Biohydrogen from a Coupled Microbial Fuel Cell and Microbial Electrolysis Cell System

Jose Michael

Working principles of the MEC-MFC-coupled system. Click to enlarge. Credit: ACS.

Researchers in China report on the development of a coupled microbial fuel cell (MFC)/microbial electrolysis cell (MEC) system for the production of biohydrogen from acetate. Hydrogen was produced in an MEC, with the requisite power supplied solely by an MFC. A paper on their work was published 8 October in the ACS journal Environmental Science and Technology.

Microbial fuel cells (MFCs) are devices that use bacteria as the catalysts to oxidize organic and inorganic matter and generate current; microbial electrolysis cells (MECs) are a reactor for biohydrogen production, requiring an external voltage to overcome the thermodynamic barrier. In the coupled system, hydrogen was produced from acetate with power from the MFC, without resort to an external electric power supply.

The hydrogen production rate reached 2.2±0.2 mL L-1 d-1, the cathodic hydrogen recovery (RH2) and overall systemic Coulombic efficiency (CEsys) were 88~96% and 28~33%, respectively, and the overall systemic hydrogen yield (YsysH2) peaked at 1.2 L mol-H2 mol-acetate-1. The hydrogen production was elevated by increasing the phosphate buffer concentration, and the highest hydrogen production rate of 14.9±0.4 mL L-1 d-1 and YsysH2 of 1.60± 0.08 mol-H2 mol-acetate-1 were achieved at 100 mM of phosphate buffer. The performance of the MEC and the MFC was influenced by each other.

An MEC consists of anode and cathode chambers. The bacteria (exoelectrogens) in the anode chamber catalyze the oxidation of organic substances to carbon dioxide via several metabolic reactions. Electrons from these reactions travel through an external circuit and combine with protons migrating through the proton exchange membrane (PEM) to form hydrogen on cathode. Other researchers have successfully produced hydrogen from cellulose, glucose, acetate, butyrate, lactate, propionate, and valerate in MECs.

Theoretically, an applied voltage of 0.14 V is required for hydrogen production through the microbial electrolysis of acetate. Because of overpotentials at the electrodes, a voltage of around 0.22 V should be applied (4). Usually, a voltage of 0.6 V or more was used for a high efficiency hydrogen production [earlier post]. Although the electricity supply in MECs is lower than that for alkaline electrolysis, the energy consumption is still high. Thus, reducing electricity supply is one of the key issues for the development and application of efficient and cost-effective MECs.

Here, we report a modified microbial electrolysis system for biohydrogen production, on the base of the conventional microbial electrolysis proposed by Liu et al. This system was composed of a coupled MEC and MFC: the electrolysis was performed in the MEC designed according to Liu et al., whereas the extra electricity for the electrolysis was supplied by the MFC with an air cathode. This MEC-MFC coupled biohydrogen-producing system was developed through taking in situ utilization of the power generated from an MFC into account.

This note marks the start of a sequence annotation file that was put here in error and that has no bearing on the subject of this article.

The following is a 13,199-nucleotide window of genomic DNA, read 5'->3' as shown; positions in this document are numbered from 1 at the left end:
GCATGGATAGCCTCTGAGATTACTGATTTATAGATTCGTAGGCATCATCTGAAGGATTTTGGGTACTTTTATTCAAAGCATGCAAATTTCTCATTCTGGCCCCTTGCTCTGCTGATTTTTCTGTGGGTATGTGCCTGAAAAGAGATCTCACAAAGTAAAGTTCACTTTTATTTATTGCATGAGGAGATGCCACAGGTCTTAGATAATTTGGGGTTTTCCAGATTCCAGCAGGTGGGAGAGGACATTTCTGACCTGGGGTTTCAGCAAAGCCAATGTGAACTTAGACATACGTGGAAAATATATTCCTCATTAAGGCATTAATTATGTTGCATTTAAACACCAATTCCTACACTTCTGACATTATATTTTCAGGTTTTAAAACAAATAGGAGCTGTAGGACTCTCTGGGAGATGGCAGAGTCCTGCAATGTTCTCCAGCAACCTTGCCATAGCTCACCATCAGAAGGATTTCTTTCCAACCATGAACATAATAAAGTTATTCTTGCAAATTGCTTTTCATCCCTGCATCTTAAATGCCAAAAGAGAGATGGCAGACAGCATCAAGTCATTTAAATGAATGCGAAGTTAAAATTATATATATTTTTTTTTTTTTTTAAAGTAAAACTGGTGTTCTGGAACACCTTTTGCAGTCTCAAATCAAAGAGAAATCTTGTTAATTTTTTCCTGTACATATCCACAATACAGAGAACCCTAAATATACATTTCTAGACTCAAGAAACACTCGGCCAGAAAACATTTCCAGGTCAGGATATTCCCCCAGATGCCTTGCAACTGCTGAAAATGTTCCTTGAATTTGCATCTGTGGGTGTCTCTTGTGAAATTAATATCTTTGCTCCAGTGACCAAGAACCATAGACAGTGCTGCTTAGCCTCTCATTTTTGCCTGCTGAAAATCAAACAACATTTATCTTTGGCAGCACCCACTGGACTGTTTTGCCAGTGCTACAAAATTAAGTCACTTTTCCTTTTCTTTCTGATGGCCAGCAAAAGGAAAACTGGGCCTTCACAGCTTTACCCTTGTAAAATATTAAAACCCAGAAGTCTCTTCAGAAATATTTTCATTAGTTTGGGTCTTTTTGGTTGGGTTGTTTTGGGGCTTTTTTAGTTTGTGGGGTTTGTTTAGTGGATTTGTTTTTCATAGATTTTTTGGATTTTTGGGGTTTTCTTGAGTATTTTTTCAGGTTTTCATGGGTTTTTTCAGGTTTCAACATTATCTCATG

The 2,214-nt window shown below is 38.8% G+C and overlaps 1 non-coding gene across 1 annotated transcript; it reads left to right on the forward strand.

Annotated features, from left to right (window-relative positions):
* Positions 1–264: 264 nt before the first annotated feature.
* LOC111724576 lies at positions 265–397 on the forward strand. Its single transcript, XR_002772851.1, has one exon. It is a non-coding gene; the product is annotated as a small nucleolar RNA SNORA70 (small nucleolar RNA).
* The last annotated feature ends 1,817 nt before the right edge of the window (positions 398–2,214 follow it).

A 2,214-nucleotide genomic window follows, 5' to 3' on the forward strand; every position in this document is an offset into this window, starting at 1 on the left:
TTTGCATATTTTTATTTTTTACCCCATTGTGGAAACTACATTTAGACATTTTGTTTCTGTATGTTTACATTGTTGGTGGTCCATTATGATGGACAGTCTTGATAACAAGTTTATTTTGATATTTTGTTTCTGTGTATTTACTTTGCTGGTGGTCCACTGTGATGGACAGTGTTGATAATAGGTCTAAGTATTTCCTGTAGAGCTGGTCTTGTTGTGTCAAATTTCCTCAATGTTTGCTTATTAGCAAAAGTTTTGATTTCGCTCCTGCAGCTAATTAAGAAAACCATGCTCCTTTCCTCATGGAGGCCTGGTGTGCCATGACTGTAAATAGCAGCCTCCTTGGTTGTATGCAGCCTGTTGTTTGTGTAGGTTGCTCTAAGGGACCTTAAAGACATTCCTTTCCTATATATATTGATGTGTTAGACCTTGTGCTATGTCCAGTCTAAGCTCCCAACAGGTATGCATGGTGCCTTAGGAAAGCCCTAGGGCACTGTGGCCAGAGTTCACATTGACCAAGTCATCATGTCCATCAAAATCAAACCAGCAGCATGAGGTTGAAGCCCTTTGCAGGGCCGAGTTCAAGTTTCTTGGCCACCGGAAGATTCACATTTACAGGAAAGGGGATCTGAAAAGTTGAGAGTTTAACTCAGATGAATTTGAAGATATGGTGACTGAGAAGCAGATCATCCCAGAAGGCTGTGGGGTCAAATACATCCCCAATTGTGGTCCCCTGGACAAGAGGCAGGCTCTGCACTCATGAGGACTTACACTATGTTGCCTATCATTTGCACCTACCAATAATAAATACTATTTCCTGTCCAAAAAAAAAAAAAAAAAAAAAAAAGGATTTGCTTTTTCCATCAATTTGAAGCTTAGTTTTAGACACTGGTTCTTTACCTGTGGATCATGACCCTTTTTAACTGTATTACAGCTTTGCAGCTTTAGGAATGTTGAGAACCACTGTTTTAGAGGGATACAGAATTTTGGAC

Since the open circuit voltage of an MFC could reach as high as 0.80 V, the extra energy needed for an MEC can be supplied by an MFC. In such an MEC-MFC-coupled system, hydrogen was entirely harvested from substrate in the microbial cells, and the external power supply was saved. Our experimental results demonstrate that this MEC-MFC-coupled system has a potential to produce biohydrogen from wastes.

—Sun et al. (2008)

To become a mature biohydrogen-producing system, the researchers wrote, further efforts need made to improve the coupled system.

  • Hydrogen production is operated under unstable conditions, resulting in the fluctuation of the circuit current and hydrogen production in the process. There are many factors influencing the stability of an MFC, such as substrate type and concentration, catalytic activity of the anode microorganisms, and internal resistance, etc. In the conventional MEC, the extra voltage was fixed, thus the system was relatively stable. In the coupled system, the MEC and MFC have an influence on each other, thus, even a slight change of these related factors may cause instability of the system. Therefore, efforts should be pursued to increase the long-term stability of MFCs/MECs.

  • Any measures aimed at increasing the anodic performance of MEC/MFC, such as new designs of configurations and modification of electrodes and membrane are expected to enhance the system performance.

  • Optimization of the process parameters should be made to elevate the hydrogen production.

In summary, the MEC-MFC-coupled system described in this paper was able to save the extra electricity supply for biohydrogen production. Our experimental results demonstrate that, for the first time, the power generated from an MFC could be utilized for hydrogen production in an MEC in situ. Extensive studies are required for make this technique more effective and applicable.

—Sun et al. (2008)
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